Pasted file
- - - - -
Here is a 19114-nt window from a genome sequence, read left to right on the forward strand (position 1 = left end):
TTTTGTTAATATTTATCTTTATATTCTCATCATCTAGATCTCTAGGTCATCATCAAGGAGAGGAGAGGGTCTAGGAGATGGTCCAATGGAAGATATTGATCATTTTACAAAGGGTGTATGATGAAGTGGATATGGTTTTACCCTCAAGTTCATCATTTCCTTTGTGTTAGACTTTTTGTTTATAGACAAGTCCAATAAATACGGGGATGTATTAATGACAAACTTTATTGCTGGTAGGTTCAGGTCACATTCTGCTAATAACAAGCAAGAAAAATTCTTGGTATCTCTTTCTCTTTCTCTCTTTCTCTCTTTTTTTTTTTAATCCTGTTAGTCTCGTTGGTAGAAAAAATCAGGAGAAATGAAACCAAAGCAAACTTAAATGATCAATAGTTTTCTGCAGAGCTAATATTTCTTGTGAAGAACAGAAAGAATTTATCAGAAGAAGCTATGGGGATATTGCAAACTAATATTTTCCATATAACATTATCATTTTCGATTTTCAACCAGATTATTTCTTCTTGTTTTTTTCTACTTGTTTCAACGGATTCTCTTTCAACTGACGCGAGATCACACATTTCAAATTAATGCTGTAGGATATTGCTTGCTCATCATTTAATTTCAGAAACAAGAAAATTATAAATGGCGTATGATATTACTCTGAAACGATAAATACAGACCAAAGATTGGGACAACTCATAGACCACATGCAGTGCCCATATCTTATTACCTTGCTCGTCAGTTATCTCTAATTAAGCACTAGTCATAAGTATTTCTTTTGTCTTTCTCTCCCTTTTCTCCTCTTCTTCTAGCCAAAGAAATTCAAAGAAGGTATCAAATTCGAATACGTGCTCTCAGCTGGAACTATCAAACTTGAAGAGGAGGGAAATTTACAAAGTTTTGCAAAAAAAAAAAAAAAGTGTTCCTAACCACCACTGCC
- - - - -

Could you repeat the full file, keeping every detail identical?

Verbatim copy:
Here is a 19114-nt window from a genome sequence, read left to right on the forward strand (position 1 = left end):
TTTTGTTAATATTTATCTTTATATTCTCATCATCTAGATCTCTAGGTCATCATCAAGGAGAGGAGAGGGTCTAGGAGATGGTCCAATGGAAGATATTGATCATTTTACAAAGGGTGTATGATGAAGTGGATATGGTTTTACCCTCAAGTTCATCATTTCCTTTGTGTTAGACTTTTTGTTTATAGACAAGTCCAATAAATACGGGGATGTATTAATGACAAACTTTATTGCTGGTAGGTTCAGGTCACATTCTGCTAATAACAAGCAAGAAAAATTCTTGGTATCTCTTTCTCTTTCTCTCTTTCTCTCTTTTTTTTTTTAATCCTGTTAGTCTCGTTGGTAGAAAAAATCAGGAGAAATGAAACCAAAGCAAACTTAAATGATCAATAGTTTTCTGCAGAGCTAATATTTCTTGTGAAGAACAGAAAGAATTTATCAGAAGAAGCTATGGGGATATTGCAAACTAATATTTTCCATATAACATTATCATTTTCGATTTTCAACCAGATTATTTCTTCTTGTTTTTTTCTACTTGTTTCAACGGATTCTCTTTCAACTGACGCGAGATCACACATTTCAAATTAATGCTGTAGGATATTGCTTGCTCATCATTTAATTTCAGAAACAAGAAAATTATAAATGGCGTATGATATTACTCTGAAACGATAAATACAGACCAAAGATTGGGACAACTCATAGACCACATGCAGTGCCCATATCTTATTACCTTGCTCGTCAGTTATCTCTAATTAAGCACTAGTCATAAGTATTTCTTTTGTCTTTCTCTCCCTTTTCTCCTCTTCTTCTAGCCAAAGAAATTCAAAGAAGGTATCAAATTCGAATACGTGCTCTCAGCTGGAACTATCAAACTTGAAGAGGAGGGAAATTTACAAAGTTTTGCAAAAAAAAAAAAAAAGTGTTCCTAACCACCACTGCC